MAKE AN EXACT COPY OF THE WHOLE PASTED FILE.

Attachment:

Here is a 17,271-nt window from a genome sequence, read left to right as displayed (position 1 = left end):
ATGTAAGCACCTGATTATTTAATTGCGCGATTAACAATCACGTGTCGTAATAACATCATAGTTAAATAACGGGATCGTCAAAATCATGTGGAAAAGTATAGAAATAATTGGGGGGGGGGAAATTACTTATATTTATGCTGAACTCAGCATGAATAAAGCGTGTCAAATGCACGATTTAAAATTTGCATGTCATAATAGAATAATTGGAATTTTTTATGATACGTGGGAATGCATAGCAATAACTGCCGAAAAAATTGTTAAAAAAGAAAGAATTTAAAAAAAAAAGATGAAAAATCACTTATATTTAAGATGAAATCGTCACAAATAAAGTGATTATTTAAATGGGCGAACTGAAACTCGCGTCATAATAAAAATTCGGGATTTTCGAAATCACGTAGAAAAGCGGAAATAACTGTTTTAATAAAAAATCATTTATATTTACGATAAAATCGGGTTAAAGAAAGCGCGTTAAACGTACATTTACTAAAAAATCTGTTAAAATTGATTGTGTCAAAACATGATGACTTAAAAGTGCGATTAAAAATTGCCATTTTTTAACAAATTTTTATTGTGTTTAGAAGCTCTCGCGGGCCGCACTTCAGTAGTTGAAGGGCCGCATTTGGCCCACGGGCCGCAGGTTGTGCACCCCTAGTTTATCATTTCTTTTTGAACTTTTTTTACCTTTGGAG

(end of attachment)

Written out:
Here is a 17,271-nt window from a genome sequence, read left to right as displayed (position 1 = left end):
ATGTAAGCACCTGATTATTTAATTGCGCGATTAACAATCACGTGTCGTAATAACATCATAGTTAAATAACGGGATCGTCAAAATCATGTGGAAAAGTATAGAAATAATTGGGGGGGGGGAAATTACTTATATTTATGCTGAACTCAGCATGAATAAAGCGTGTCAAATGCACGATTTAAAATTTGCATGTCATAATAGAATAATTGGAATTTTTTATGATACGTGGGAATGCATAGCAATAACTGCCGAAAAAATTGTTAAAAAAGAAAGAATTTAAAAAAAAAAGATGAAAAATCACTTATATTTAAGATGAAATCGTCACAAATAAAGTGATTATTTAAATGGGCGAACTGAAACTCGCGTCATAATAAAAATTCGGGATTTTCGAAATCACGTAGAAAAGCGGAAATAACTGTTTTAATAAAAAATCATTTATATTTACGATAAAATCGGGTTAAAGAAAGCGCGTTAAACGTACATTTACTAAAAAATCTGTTAAAATTGATTGTGTCAAAACATGATGACTTAAAAGTGCGATTAAAAATTGCCATTTTTTAACAAATTTTTATTGTGTTTAGAAGCTCTCGCGGGCCGCACTTCAGTAGTTGAAGGGCCGCATTTGGCCCACGGGCCGCAGGTTGTGCACCCCTAGTTTATCATTTCTTTTTGAACTTTTTTTACCTTTGGAG